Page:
VANCOUVER, British Columbia — At last year’s OpenStack Summit 2017 in Boston, Beth Cohen, a distinguished member of the technical staff at Verizon, introduced an OpenStack-at-the-edge use case. And today at the OpenStack Summit 2018, Cohen said the community has spent much of the last year arguing about the definition of “the edge.”
“At an open developers’ meetup in San Francisco in the Fall of 2017, we had 200 people arguing about: what is edge computing?” said Cohen.
Ildiko Vansca, an ecosystem technical lead with the OpenStack Foundation, said the arguing continued at the OpenStack Summit in Sydney, Australia, in November 2017. So, a group of OpenStack members decided to write a white paper titled “Cloud Edge Computing Beyond the Data Center.”
Vansca and Cohen said the white paper was a collaborative effort with people across many industries, companies, and open source communities. It’s become part of the edge computing initiative at the OpenStack Foundation. “It defines not only edge computing but more importantly some high-level use cases,” said Cohen. “5G is not the only use case.” Other use cases will be network functions virtualization (NFV) applications at telcos, internet of things (IoT), artificial reality (AR), and gaming, to name a few.
“The defining need that drives cloud edge computing is the need for service delivery to be closer to users or end-point data sources,” states the white paper. “Edge computing environments will work in conjunction with core capacity but aim to deliver an improved end user experience without putting unreasonable demands on connectivity to the core.”
As far as defining edge computing, the paper says, “For our purposes, the most mature view of edge computing is that it is offering application developers and service providers cloud computing capabilities, as well as an IT service environment at the edge of a network. The aim is to deliver compute, storage, and bandwidth much closer to data inputs and/or end users.”
At a briefing session with media today, Cohen said it is still ambiguous what constitutes edge devices. “They can be very small,” she said. “But we got a little fuzzy that IoT devices probably aren’t edge. But they could be as small as a cell phone.”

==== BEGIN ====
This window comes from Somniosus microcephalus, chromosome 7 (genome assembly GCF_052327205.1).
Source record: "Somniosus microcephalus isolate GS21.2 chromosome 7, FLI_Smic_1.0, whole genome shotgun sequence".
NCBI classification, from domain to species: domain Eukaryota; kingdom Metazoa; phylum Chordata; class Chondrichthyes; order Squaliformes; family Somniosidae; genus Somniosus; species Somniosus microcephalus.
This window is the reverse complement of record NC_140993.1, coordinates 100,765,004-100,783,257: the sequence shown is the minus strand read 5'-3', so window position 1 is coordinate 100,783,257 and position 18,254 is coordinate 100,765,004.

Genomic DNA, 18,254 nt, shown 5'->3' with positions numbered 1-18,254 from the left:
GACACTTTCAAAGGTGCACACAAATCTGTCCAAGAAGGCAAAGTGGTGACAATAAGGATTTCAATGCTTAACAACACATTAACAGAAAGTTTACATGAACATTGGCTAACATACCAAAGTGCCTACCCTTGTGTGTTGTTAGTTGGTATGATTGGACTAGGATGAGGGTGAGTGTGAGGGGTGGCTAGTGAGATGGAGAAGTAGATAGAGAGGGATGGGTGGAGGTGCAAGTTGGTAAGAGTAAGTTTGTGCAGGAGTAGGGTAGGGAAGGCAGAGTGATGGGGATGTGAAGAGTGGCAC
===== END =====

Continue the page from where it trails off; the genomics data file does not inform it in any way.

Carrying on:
Many Groups Work on Edge
The OpenStack Foundation is not the only group working on edge computing problems. “There are more than 20 groups trying to figure out edge computing,” said Vansca, who mentioned MEF, ONF, ETSI, and The Linux Foundation, along with the OpenStack Foundation, to name a few. “We are collaborating with the adjacent communities,” she added.
While the above-named groups are all involved with communications networking, Cohen said edge computing is definitely not limited to telco networks. “In my opinion, SDN and 5G are table stakes,” she said. “The other use cases will be following on after those use cases. The use case that’s the most commercially viable today is the telco use case.”
According to the white paper, edge computing will provide two key improvements: reduced latency and a reduction in bandwidth limitations.
Vansca said the OpenStack Foundation is a good place to work on edge computing problems because OpenStack provides modular components. “We are trying to use OpenStack components that are relevant, such as Keystone or Glance,” she said. “We stepped away from this big monolithic software that OpenStack used to be. In the edge discussions, we are looking at which components we need.”
The white paper identifies some of the requirements that edge computing will need. These include:
- A virtual machine/container/bare-metal manager.
- An image manager in charge of template files such as virtual machine and container images.
- A network manager in charge of providing connectivity to the infrastructure.
- A storage manager, providing storage services to edge applications.
- Administrative tools, providing user interfaces to operate and use the dispersed infrastructure.
- A way to address storage latency over WAN connections.
- Reinforced security at the edge to monitor the physical and application integrity of each site.
- Monitoring of resource utilization across all nodes simultaneously.
- Orchestration tools that manage and coordinate many edge sites and workloads, potentially leading toward a peering control plane or self-organizing edge.
- Orchestration of a federation of edge platforms.
- Load balancing across geographically distributed hardware.